Some of you may remember a series of articles I wrote last summer called, “Eat, Pray, Bugs.” These articles were the background research for a study that we were conducting here at LifeSpa. The study was a small pilot study to see if the American microbiome would gain microbial diversity (which we, as Americans, greatly lack) when exposed to European foods and colonizing probiotics for 2-4 weeks.
We measured the microbiome of ten American adults 2 weeks before and 2 weeks after a 2-4 week European trip. To add a twist to this study, I wanted to see if LifeSpa’s Flora Restore MAX, a colonizing probiotic, would boost the microbiome diversity and maintain that diversity for 2 weeks after the European trip – which would suggest the proliferation of new microbial residents was maintained.
This is important because there is little science suggesting that probiotic supplements actually make permanent changes to the microbiome thus, to get the benefits, you must continue taking them. I was interested in confirming the science that suggests that the microbe strains in LifeSpa’s Flora Restore, Flora Restore MAX, and Gut Revival are actually colonizing vs. transient probiotics. (1)
To accomplish this, half the group took a colonizing probiotic (Flora Restore MAX) during their trip, and the other half did not take a probiotic during their trip.
The genus lactobacillus found in Flora Restore MAX, a colonizing probiotic, increased in 100% (4 out of 4 people) of those taking the probiotic who had not been taking that probiotic prior to the study. These findings poke all sorts of holes in the rumors that probiotics don’t make it past the stomach and are destroyed by stomach acid.
The first question in our study as to whether or not living and eating in Europe would increase the microbial diversity had an interesting result. Across the board, everyone who visited Europe saw an influx in new microbes, on average 116 new genus of bacteria. At first glance, you might think this was a huge influx in microbiome diversity, but diversity would be gaining more new microbes than you lost. The actual results were that 60% of the probiotic group saw an increase in diversity, whereas only 33% of the non-probiotic group saw an increase in diversity. This is very interesting because it indicates that traveling to Europe on its own did not increase microbial diversity – instead you swapped out old microbes for new European microbes. However, these results also imply that taking probiotics might create a more suitable environment for microbial diversity, which would explain the increase in microbial diversity among the probiotic users.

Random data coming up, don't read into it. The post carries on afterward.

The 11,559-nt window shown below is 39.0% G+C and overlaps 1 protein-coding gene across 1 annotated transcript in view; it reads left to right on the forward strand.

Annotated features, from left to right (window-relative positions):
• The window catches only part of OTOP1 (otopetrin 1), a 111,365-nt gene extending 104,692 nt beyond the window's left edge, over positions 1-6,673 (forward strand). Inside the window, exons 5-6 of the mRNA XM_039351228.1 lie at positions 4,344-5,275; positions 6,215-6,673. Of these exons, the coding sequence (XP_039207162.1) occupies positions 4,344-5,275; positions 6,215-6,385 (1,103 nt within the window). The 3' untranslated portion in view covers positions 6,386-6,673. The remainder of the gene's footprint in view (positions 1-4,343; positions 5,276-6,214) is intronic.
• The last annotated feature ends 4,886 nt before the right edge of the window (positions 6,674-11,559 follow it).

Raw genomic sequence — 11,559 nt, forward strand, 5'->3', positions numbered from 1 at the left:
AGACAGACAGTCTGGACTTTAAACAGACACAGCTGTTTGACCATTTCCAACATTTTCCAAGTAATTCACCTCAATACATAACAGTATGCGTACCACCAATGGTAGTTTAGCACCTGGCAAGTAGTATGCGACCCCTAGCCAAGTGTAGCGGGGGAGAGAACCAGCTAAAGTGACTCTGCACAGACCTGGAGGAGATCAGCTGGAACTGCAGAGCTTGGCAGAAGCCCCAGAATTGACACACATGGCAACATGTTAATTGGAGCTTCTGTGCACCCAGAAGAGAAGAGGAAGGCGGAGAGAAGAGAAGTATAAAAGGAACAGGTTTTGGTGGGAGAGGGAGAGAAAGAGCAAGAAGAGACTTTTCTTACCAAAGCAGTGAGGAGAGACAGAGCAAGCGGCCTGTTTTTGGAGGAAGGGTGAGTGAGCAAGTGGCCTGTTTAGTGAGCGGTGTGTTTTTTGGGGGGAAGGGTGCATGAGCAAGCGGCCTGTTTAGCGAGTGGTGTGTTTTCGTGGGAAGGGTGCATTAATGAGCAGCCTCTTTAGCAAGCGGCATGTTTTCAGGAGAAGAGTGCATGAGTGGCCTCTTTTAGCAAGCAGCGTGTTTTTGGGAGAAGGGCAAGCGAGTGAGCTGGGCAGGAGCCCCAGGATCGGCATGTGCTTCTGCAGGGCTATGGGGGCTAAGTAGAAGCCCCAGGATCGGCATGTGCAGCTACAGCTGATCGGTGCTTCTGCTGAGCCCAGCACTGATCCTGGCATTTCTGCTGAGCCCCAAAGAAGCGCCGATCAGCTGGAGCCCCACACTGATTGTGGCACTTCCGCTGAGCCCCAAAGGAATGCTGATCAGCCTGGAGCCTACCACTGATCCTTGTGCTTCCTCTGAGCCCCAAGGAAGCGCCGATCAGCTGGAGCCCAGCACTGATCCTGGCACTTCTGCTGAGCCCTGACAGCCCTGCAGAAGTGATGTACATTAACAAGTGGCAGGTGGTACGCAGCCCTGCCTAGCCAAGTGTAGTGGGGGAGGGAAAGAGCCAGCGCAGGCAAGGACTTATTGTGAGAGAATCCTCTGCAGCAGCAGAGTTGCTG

- 3 out of 5 (60%) in the probiotic group experienced increased microbial diversity
- 1 out of 3 (33%) increased microbial diversity in the non-probiotic group
Traveling to Europe exposes you to a huge host of new microbes, but you also lose microbes when transitioning to such a different environment. It seems that taking colonizing probiotics helps you maintain more microbes, rather than simply having the new microbes push the old microbes out the door, thereby increasing overall diversity. Ninety-nine percent of the probiotics on the market are transient in nature, rather than colonizing, meaning that while they do offer health benefits, they do not contribute to a new stable of permanent and beneficial bacteria. Drilling into the genus of the probiotic strain that was administered, 100% of the participants who were not previously taking the probiotic saw an increase in that particular genus (4 out of 4).
We’d like to very much thank Research and Testing Laboratory for providing all of the test kits for the microbiome samples and facilitating the Microbial Diversity Analysis. We couldn’t have put this together without them!